• Books by and archives belonging to female travellers;
  • Papers relating to the history of female students at Cardiff University and its predecessors;
  • Sources on witchcraft and those accused of its practice (commonly women), in Europe and America;
  • Sources on women’s societies

Lunchtime workshops: women’s history and gender studies

Special Collections and Archives’ series of lunchtime workshops continues in December with sessions on women’s history and gender studies sources. The workshops are intended to raise awareness of the breadth of material available to support research in this area, and as a general introduction to using Special Collections and Archives.

The second workshop on women’s history sources will be led by Assistant Archivist, Alison Harvey. Topics will include: biography; children’s literature; conduct/advice manuals; crime; diaries and autobiographies; education; fashion; health and medicine; international affairs; journals and magazines; literature and journalism; music; newspapers; politics, suffrage and the labour movement; travel; University history; witchcraft; and women’s societies.

Workshops will be held in Special Collections and Archives, on the lower ground floor of the Arts and Social Studies Library, Corbett Road, Cardiff. The women’s history workshop is scheduled for 12-1pm on Thursday 6 December, and will be repeated at 1-2pm on Friday 7 December.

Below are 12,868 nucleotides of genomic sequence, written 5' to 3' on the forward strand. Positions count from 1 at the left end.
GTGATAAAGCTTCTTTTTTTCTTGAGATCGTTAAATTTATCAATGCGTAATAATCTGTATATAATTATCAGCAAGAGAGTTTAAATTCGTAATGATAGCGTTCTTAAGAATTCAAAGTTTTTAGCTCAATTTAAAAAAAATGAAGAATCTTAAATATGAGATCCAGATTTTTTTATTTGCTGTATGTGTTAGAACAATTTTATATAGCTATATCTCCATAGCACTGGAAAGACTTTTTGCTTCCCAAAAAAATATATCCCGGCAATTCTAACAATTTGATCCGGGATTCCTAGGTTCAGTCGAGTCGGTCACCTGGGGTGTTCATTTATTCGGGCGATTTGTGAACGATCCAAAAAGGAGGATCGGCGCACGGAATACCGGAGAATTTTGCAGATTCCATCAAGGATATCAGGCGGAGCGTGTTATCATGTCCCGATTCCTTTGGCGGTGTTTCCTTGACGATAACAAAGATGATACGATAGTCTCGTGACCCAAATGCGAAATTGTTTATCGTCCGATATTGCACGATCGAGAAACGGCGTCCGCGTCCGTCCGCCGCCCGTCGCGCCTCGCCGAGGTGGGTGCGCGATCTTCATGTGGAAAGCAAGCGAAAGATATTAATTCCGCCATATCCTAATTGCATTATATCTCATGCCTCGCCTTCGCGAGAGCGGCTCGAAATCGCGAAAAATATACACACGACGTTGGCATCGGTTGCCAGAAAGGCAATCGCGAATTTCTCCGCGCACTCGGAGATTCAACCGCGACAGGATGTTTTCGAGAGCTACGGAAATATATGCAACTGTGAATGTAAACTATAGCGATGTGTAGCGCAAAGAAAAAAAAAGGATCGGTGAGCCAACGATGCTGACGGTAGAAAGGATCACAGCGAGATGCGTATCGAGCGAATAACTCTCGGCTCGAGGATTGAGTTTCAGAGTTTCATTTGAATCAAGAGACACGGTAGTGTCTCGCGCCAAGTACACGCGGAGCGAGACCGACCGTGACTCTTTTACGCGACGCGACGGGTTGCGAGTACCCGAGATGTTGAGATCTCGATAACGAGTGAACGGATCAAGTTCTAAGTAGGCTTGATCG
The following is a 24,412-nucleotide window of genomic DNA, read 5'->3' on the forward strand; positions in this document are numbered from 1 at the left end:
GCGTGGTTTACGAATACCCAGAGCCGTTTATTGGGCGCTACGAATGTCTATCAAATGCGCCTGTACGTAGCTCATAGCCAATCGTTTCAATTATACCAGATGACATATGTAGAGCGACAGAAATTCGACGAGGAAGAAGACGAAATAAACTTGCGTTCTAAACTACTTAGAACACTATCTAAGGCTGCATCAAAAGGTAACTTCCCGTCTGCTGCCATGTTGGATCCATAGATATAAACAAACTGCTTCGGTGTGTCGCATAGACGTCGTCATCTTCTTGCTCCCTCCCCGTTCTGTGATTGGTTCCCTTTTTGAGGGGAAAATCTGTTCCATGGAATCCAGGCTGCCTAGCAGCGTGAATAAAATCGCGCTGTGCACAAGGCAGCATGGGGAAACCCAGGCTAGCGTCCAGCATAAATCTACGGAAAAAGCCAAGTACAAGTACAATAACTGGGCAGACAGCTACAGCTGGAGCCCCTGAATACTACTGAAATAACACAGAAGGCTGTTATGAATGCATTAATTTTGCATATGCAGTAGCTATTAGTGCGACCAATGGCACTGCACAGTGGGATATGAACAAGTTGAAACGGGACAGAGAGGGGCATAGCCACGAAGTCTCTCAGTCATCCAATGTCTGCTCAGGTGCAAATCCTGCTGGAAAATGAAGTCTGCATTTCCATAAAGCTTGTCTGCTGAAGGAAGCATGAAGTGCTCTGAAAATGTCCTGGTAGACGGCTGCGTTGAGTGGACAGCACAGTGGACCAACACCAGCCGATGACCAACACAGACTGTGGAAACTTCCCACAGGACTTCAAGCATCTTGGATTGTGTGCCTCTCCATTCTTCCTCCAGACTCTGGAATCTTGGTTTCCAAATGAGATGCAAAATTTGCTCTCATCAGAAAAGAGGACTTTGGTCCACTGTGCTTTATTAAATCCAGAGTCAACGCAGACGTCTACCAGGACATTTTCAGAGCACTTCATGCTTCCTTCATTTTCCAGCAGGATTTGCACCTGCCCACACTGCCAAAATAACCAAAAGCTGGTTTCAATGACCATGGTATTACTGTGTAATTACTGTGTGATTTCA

Workshops are open to all, but places are limited, so if you would like to attend either session, please email HarveyAE@cf.ac.uk, stating your preferred time.

New for 2012/13: SCOLAR Lunchtime Workshops

This year, SCOLAR is offering a pilot series of lunchtime workshops on subjects relevant to a range of disciplines. Workshops on illustrated sources and women’s studies will run this autumn, with sessions on historical travel literature and World War One sources in the spring. The workshops are intended to raise awareness of the breadth of material available to support research in these areas, and as a general introduction to using Special Collections and Archives.

The first workshop on illustrated sources will be led by Assistant Archivist, Alison Harvey. It will introduce a range of illustrated material from the SCOLAR collections, including literary, scientific, medical, and women’s periodicals and miscellanies, newspapers, children’s literature, art and architecture, novel, plays and poetry, travel literature, ballads and almanacs, and prints, posters and propaganda.

Workshops will be held in Special Collections and Archives, on the lower ground floor of the Arts and Social Studies Library, Corbett Road, Cardiff. The illustrated sources workshop is scheduled for 12-1pm on 22 November, and will be repeated at 1-2pm on 23 November. Places are limited, so if you would like to attend either session, please email HarveyAE@cf.ac.uk, stating your preferred time.

Download a copy of the workshop poster